There have been two recent innovations in the technology of my warfare, however. About a month ago, the basil reached more or less the end of the line, and instead of immediately re-seeding, I was inspired to freeze the soil for a few days. (The label on a recent purchase of blue jeans had advised freezing instead of washing them, a practice that against all my instincts seems to work.) The flies declined noticeably, even though the mint and geranium remained at room temperature. Once new basil had sprouted, the blow couldn’t be repeated. Still, the small success filled me with a spurious hope, and casting about for another novel weapon system, I hit upon . . . the vacuum cleaner.

It is so pleasantly absolute. Whenever I water the herbs, a few flies rise from the soil where they’ve been hiding and hover indecisively. And now I suck them out of the universe with our Dyson’s attachment-less maw. I’m not sure the vacuum cleaner works any better than the insecticidal soap—I’ve been vacuuming the herbs for two weeks now, and there are still a few new flies every morning—but it’s much more satisfying. The flies are so decisively gone, once the Dyson has inhaled them. It’s a bit rougher on the herbs themselves, unfortunately. Now and then one of the mint’s runners or stems gets snuffled up by the Dyson and rattles around inside its tube until I tug it free. The leaves, afterward, are raggedy, and they blacken at the torn edges. From time to time, too, a clot of dirt is accidentally raptured.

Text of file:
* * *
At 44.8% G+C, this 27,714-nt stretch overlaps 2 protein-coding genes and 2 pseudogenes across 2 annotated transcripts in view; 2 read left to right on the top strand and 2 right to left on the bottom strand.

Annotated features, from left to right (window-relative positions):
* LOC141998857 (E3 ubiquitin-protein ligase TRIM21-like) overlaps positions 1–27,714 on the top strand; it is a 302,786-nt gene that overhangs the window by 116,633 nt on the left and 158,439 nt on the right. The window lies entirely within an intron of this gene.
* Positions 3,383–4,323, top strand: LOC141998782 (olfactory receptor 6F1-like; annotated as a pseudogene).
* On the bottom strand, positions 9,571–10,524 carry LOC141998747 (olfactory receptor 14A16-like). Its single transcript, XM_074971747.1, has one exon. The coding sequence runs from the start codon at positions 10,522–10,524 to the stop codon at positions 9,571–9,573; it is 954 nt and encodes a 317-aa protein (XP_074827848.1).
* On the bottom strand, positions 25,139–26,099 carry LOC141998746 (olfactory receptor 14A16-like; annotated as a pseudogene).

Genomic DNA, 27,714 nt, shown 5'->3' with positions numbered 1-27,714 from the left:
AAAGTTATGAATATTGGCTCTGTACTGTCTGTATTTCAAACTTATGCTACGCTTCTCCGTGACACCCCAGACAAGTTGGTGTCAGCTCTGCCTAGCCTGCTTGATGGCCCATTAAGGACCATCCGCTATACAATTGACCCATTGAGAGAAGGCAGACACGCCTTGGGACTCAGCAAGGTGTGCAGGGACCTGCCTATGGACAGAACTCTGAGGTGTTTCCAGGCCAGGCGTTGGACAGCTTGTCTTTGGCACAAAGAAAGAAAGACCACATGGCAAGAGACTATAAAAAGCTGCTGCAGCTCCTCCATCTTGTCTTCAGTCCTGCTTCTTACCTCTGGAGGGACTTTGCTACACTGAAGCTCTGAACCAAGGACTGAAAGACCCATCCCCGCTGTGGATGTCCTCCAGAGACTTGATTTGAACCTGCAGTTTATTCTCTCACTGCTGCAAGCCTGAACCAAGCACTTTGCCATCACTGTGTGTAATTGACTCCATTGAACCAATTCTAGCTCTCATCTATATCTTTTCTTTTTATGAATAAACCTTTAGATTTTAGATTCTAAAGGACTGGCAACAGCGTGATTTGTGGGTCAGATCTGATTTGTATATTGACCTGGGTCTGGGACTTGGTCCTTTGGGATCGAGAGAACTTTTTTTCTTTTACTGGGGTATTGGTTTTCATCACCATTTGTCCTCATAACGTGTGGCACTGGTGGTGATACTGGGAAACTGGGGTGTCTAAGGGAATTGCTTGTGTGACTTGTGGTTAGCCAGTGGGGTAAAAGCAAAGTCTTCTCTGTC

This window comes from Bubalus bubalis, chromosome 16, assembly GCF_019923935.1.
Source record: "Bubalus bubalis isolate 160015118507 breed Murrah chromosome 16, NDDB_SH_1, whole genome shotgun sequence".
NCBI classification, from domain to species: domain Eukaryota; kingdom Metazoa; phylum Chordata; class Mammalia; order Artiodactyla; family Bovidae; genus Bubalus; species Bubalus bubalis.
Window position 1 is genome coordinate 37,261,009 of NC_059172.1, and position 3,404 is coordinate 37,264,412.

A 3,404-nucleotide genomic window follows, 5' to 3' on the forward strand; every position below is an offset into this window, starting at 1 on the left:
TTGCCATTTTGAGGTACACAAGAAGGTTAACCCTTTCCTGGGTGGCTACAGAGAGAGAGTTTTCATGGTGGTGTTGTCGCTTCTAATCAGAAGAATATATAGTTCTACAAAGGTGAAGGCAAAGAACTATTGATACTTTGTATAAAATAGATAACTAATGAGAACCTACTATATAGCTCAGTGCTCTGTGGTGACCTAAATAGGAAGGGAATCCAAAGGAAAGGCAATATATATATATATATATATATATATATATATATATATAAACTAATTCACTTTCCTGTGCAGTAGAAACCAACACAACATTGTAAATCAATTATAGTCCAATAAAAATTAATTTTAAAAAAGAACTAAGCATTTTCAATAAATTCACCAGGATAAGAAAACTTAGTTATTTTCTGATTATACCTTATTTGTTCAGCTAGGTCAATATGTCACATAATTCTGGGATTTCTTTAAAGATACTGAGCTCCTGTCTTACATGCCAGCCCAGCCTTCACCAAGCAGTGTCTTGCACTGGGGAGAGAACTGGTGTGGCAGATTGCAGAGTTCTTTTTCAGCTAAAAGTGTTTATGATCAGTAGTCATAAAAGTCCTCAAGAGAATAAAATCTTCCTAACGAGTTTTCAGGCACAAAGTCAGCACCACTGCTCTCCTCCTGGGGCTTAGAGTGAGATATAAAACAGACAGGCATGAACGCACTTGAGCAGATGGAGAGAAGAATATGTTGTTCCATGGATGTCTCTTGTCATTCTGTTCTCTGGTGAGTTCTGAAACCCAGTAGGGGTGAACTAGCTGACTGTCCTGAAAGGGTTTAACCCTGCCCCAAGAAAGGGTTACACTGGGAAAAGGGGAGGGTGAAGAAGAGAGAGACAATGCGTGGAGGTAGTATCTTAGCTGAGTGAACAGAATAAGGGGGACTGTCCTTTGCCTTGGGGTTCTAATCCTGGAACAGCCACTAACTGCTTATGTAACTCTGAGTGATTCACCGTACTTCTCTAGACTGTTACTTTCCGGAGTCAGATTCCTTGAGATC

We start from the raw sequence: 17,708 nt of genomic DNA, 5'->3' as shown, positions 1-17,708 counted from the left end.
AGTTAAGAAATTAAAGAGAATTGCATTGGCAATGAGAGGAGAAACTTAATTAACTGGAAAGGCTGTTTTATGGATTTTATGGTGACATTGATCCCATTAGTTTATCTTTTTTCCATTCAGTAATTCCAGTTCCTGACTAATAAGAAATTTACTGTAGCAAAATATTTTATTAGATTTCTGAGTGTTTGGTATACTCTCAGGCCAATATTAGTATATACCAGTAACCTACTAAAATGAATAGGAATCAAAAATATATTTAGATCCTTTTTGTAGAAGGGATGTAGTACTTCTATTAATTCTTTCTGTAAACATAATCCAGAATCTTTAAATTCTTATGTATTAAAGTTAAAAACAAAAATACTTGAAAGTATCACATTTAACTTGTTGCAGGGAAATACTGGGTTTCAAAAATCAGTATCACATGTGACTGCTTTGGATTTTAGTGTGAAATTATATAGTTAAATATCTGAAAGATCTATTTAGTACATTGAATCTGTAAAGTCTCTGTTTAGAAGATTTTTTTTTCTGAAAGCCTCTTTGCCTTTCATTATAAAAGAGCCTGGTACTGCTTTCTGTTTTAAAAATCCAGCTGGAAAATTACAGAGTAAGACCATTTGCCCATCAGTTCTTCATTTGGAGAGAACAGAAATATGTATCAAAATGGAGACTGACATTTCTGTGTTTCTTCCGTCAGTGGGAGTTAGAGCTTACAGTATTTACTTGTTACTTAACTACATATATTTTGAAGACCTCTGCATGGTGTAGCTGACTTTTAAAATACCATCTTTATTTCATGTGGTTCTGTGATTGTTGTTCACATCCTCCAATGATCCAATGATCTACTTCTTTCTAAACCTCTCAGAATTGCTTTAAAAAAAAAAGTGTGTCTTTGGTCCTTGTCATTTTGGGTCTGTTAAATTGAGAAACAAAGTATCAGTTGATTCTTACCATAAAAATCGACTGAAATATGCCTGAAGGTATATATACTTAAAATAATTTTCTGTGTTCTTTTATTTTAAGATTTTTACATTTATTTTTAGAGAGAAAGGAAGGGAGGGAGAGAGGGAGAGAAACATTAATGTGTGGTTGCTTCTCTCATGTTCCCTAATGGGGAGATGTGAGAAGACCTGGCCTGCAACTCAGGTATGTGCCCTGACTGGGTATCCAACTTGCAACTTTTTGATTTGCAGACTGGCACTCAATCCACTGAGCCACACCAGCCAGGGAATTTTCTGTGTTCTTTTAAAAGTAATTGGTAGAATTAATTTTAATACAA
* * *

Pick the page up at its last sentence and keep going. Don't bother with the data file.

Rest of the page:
My war makes no sense, economically speaking. I can get a week’s supply of basil and mint for $1.50 each at Fairway, and even at a freelance writer’s low wage, I must be spending much more in labor. Nonetheless, I continue. Murder by vacuum cleaner is more, shall we say, engaging than spritzing with insecticidal soap ever was, and I’ve kept at it for many more days than I ever managed to continue with spritzing. I find myself daydreaming about it. Last night, after I was awoken by a mosquito bite, I wondered if I should start vacuuming the bedroom for mosquitoes every evening. This morning, as I tapped the basil pot and dislodged one or two of the gray enemy into the perilous air, I imagined that someday I would have a little domestic drone that would regularly visit, Roomba-like, my houseplants, gathering in the winged unwanted.

Debtmageddon vs. the robot utopia

It seems likely to me that almost everything prescribed by politicians as a remedy for America’s economic doldrums is wrong. I’m not an economist, so my opinion should probably be taken with a grain of salt. But since reading the news has begun to take on an Alice in Wonderland quality for me, I wanted to try to set down in words how my understanding diverges from theirs.

Just so you know where this is headed: I suspect that the flow of money in America has broken down because wealth is too highly concentrated, and that for at least a generation or so, the government ought to tax the rich heavily and spend on the poor and middle class just as heavily.